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|A Note About Copyrights|
[ What is a Copyright Anyway?
| Why Do You Care? | Why
Should I Care? | What Can I Do? | What Can't I do? | How Do I
Get Consent? ]|
What is a Copyright Anyway?
The US Copyright Office has a very nice guide to copyright basics. It's quite readable; perhaps they subbed out the work. :)
Under U.S. law, and in most of the world (at least all signees of the 1971 Berne Convention), material is copyrighted by its author by default. That is, in the very act of creating a work, the author also creates a copyright on that work. A work does not enter the "public domain" unless an author explicitly gives up his rights to such work.
With the meteoric rise of the Internet, a great deal of confusion has arisen over what is legal to copy and what is not. In an age where more information is now stored digitally than on paper, and where even paper copies can be made for pennies in a few seconds, there is no longer any technical barrier to quickly copying and distributing nearly any information. In particular, the phrases "public domain" and "freely distributable" have become popularly confused.
So what is the difference? It's really fairly simple - something that is copyrighted MAY be "freely distributable". Something that is truly "public domain" is by definition freely distributable. But just because something may be distributed freely does NOT make it "public domain". Note carefully that "public domain" and "freely distributable" are not the same!
One may do whatever one wants with a public domain work (except, generally, to claim ownership of it, copyright it and then restrict its use by others). On the other hand, one may only exercise such rights over a copyrighted work as the author has explicitly granted. This is an important distinction. An author may grant almost all rights to a work to the public, and still retain copyright thereon. But there is a significant difference still, because the copyright holder retains the final say over what may and may not be done with the work.
All original material on this web site is copyrighted by the author, unless otherwise noted. This means that, by law, the author is the only one with rights to publish this material in any form whatsoever. No matter how good your intentions, it is illegal for you to publish or redistribute these materials without first obtaining the author's consent.
Why do you care?
I care about this for two reasons:
Why should I care?
As Christians, we should obey the law, and I fear there are a lot of brethren who violate copyright laws without realizing what they're doing (at least, I hope they don't realize it). I don't want to see that happen for their sake.
Having said that, let me add that getting consent for most uses is not terribly difficult. Most of the time, you'll only need to ask. However, the law requires that you do ask.
There are also people who believe that all church-related material "should be" or even "is" free to be distributed because it's "for the Lord". I have heard such sentiments expressed boldly and clearly by members of the Lord's body. To those brethren, I must point out that, regardless of my (or any author's) motives, or whatever other factors you might consider relevant, your soul is the one at stake when you disregard the laws under which we live.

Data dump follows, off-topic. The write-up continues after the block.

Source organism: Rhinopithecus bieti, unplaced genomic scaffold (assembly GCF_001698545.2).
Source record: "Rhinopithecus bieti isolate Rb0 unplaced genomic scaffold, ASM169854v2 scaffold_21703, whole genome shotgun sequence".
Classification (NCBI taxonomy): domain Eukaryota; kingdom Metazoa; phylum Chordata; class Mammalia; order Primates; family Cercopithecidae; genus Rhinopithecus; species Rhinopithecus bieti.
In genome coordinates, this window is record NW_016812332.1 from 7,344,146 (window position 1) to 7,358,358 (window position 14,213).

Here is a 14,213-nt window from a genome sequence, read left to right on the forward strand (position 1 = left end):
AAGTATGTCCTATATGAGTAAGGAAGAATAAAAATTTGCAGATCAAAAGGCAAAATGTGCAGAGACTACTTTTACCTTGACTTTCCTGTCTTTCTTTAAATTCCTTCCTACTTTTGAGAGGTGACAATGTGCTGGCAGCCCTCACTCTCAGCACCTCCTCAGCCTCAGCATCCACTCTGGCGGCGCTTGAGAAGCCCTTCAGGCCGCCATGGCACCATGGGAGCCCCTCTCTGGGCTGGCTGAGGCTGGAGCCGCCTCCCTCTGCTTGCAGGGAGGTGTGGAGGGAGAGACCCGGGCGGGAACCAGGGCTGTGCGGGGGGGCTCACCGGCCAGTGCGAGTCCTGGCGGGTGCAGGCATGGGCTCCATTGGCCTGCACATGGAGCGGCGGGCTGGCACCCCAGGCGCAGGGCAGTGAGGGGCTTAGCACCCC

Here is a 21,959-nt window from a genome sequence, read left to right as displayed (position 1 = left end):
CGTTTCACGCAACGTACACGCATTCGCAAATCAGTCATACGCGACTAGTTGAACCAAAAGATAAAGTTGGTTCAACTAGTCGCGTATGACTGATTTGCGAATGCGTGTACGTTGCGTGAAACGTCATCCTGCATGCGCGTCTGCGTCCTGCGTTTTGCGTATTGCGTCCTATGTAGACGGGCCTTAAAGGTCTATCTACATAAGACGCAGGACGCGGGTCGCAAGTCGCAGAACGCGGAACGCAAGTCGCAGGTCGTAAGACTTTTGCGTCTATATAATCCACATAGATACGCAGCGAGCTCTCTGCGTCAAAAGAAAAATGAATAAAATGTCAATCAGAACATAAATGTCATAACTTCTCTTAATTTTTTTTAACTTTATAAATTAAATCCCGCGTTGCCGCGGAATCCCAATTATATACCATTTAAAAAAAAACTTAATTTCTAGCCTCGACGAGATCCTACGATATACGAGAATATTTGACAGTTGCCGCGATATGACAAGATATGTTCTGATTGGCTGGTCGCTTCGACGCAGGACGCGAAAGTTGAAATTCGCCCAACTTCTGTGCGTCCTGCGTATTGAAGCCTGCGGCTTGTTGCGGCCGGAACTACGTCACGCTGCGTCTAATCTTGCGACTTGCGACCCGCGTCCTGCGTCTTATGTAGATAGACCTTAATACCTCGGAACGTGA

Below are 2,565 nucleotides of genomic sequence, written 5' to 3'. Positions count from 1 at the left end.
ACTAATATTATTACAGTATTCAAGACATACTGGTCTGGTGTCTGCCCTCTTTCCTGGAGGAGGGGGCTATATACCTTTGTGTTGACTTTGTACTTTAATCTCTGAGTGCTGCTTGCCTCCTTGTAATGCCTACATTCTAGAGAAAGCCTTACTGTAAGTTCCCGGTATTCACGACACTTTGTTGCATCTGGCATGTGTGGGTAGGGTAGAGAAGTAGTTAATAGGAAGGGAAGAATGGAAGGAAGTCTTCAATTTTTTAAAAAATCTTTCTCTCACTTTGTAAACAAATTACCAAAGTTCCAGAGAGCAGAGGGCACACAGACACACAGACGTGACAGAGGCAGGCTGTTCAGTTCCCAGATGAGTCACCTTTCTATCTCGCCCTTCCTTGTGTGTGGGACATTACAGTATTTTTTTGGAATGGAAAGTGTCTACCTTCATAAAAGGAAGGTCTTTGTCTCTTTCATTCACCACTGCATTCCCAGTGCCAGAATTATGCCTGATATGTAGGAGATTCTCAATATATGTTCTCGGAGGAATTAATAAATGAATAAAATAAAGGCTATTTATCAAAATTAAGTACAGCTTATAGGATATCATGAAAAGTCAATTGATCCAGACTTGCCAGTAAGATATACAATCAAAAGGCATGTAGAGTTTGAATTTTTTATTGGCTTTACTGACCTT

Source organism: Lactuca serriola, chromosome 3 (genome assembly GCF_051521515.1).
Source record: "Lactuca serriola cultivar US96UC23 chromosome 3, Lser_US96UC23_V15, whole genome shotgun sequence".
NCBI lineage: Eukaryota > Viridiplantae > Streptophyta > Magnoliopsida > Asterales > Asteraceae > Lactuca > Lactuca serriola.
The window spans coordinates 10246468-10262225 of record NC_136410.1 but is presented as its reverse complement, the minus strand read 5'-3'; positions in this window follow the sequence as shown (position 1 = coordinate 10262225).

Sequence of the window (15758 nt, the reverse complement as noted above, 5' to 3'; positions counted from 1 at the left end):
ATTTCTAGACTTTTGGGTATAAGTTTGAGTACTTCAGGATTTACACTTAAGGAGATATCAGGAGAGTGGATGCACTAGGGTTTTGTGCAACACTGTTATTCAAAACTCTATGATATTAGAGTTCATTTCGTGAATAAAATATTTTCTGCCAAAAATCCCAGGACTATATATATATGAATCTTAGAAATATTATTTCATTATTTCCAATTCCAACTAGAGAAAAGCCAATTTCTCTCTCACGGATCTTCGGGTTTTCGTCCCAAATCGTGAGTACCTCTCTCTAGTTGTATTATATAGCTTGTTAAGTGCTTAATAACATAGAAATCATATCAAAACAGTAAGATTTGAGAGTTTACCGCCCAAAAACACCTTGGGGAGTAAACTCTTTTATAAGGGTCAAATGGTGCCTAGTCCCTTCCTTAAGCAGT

I suspect that some, subconsciously or not, believe that it's OK to ignore copyright laws if it's to "spread the gospel". But there is a difference between violating man's law in order to keep God's law, and violating man's law because we think we can do good work in so doing. This is analogous to the idea that it's OK to rob a bank if the money is all to be used in evangelism. The law defines it as stealing, and stealing is a sin. The motive behind it is irrelevant (as was King Saul's in sparing Agag - see I Sam. 15).
What Can I Do?
If you find something you want your visitors or readers to see, link to us! I link to other sites from here in the hopes that people will travel from here to there and find good information that they need. I hope other sites will link to here for the same reason. There's usually no need to copy what you can link to.
Also, you may find sections or pages on this site which indicate that the information is free to be distributed electronically, so long as the copyright notice is maintained intact. The copyright notice is something like the following:
This means that you can, without asking for further consent, email that page (not the whole site, or other documents within the site) to someone, or put a copy on your web site, so long as you don't change or delete any of it (which means that if you put it on your web site, the link must still work once it's there).
I will on occasion include information here that may be available elsewhere. But I will not do so unless (1) the author agrees, (2)the author cannot be identified or located, or (3) or the author has granted rights to electronic dissemination, and there are no other usable versions I can find at reliable sites.
I'm not claiming to be perfect at this; I'm only outlining my policy and my intentions regarding other people's works.
What Can't I Do?
Note that this does not mean that you can print it in a book or magazine, or even include it on a CD compilation. The notice only provides for electronic distribution, which none of those are. For these purposes, you must, by law, obtain the author's consent first.
How Do I Get Consent?
Seriously, it's as easy as sending me email. Just tell me what you want document(s) you want to do something with, and what you want to do, and we'll go from there. In most cases, I have no problem with it. If I do have any questions, I'll tell you exactly what I'm concerned about and we can discuss it. Like most authors, I want people to read what I write; that's why I write it. So don't be bashful; just ask!
Comments? Let us hear them!